Doctor of Philosophy (PhD)


Communication Sciences and Disorders

Document Type



Social skills are an important aspect of child development that continues to have influences in adolescence and adulthood (Hart, Olsen, Robinson, & Mandleco, 1997). Interacting in a social world requires an integration of many abilities that include social skills and emotional understanding of oneself and other persons. Children who have difficulties with interpreting social cues (e.g., identifying basic emotions and responding to cues in speech) have immediate and progressive consequences in both academics and social living. Children with typical language skills are successfully interacting with peers and acknowledging social rules for different environments (e.g., playing at school vs. playing at home). In contrast, children with language impairments struggle with using social skills that result in negative experiences in peer interactions (Horowitz, Jansson, Ljungberg, & Hedenbro, 2006). This study explored the social profiles of second grade children with a range of language abilities (e.g., children with low and high levels of language) as they interpret emotions in speech and narrative tasks. Multiple informants (i.e., parents, teachers, speech-language pathologist, and peers) evaluated social skills from different perspectives. A multi-interactional approach explained children’s social-emotional development from three theoretical perspectives: pragmatics, cognition, and emotional understanding. Forty-one second grade children completed a battery of tests that evaluated cognitive measures, language ability, and social skills. Each participant completed three experimental tasks (perception, imitation, and narrative) that examined how children process emotional cues in speech and narratives. A sociometric classification profiled children’s social skills and peer relationships. Results indicated that children with a range of language abilities (i.e., children with low and high levels of language skills) processed emotional cues in speech. Four acoustic patterns significantly related to how children differentiate emotions in speech. Additionally, language ability was a significant factor in the ability to infer emotions in narratives and judge social skills. Children with high language scores were more liked by peers and received better ratings on the teacher questionnaires. This study provides preliminary evidence that children with low and high levels of language abilities are able to interpret emotional cues in speech but differed in the ability to infer emotions in narratives.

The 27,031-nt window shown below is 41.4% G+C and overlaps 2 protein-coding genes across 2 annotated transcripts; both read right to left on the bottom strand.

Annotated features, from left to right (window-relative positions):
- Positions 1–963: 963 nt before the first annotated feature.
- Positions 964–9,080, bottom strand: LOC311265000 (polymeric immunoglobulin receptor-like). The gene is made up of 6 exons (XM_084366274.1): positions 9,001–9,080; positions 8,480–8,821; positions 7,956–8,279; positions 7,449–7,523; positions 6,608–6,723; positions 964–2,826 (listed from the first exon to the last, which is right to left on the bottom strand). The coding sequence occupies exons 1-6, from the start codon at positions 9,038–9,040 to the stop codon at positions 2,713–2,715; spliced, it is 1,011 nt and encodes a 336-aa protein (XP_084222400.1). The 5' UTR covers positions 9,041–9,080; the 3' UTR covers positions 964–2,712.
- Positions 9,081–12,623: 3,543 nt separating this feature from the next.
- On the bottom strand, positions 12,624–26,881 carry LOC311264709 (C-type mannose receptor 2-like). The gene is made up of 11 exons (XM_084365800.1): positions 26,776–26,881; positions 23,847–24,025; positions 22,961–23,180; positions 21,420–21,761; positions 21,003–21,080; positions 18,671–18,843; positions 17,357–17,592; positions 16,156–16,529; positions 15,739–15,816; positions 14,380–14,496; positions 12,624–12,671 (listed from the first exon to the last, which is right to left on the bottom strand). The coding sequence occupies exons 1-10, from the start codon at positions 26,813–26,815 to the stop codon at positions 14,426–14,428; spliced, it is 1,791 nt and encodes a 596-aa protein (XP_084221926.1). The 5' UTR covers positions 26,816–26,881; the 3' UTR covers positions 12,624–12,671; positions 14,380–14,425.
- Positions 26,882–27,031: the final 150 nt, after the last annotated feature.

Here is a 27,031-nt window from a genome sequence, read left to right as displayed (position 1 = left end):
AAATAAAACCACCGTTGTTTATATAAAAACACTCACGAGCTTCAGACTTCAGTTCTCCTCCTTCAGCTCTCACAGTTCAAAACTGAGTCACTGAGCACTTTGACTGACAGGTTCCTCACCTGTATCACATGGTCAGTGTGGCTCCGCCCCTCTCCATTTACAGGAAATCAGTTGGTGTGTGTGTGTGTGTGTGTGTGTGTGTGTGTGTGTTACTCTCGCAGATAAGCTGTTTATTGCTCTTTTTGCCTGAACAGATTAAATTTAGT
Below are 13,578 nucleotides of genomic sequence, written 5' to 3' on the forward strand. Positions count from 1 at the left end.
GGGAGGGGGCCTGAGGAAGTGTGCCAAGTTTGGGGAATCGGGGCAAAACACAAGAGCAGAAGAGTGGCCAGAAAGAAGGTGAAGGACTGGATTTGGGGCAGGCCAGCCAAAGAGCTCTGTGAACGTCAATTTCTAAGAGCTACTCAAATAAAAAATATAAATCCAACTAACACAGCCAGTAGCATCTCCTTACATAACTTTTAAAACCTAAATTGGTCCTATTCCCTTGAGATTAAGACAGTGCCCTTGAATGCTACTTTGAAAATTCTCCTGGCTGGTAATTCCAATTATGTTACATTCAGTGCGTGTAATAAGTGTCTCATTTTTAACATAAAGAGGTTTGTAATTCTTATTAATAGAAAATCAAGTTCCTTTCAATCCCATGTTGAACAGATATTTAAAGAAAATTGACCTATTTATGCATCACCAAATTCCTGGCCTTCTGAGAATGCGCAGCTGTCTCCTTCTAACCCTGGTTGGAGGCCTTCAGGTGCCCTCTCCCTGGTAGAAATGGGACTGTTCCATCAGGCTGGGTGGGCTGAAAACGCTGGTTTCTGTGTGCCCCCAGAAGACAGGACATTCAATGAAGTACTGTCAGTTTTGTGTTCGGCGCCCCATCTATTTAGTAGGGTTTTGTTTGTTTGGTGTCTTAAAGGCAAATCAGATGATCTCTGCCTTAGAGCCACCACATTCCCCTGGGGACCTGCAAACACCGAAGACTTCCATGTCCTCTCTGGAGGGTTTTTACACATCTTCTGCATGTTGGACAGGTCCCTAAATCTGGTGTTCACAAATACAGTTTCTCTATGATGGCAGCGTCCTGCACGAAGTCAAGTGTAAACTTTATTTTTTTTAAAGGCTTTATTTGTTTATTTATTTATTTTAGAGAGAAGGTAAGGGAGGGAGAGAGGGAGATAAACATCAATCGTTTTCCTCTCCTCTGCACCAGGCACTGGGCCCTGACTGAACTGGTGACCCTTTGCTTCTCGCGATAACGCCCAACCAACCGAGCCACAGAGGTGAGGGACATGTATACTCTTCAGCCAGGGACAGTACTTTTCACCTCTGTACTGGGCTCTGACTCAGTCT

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Committee Chair

Hoffman, Paul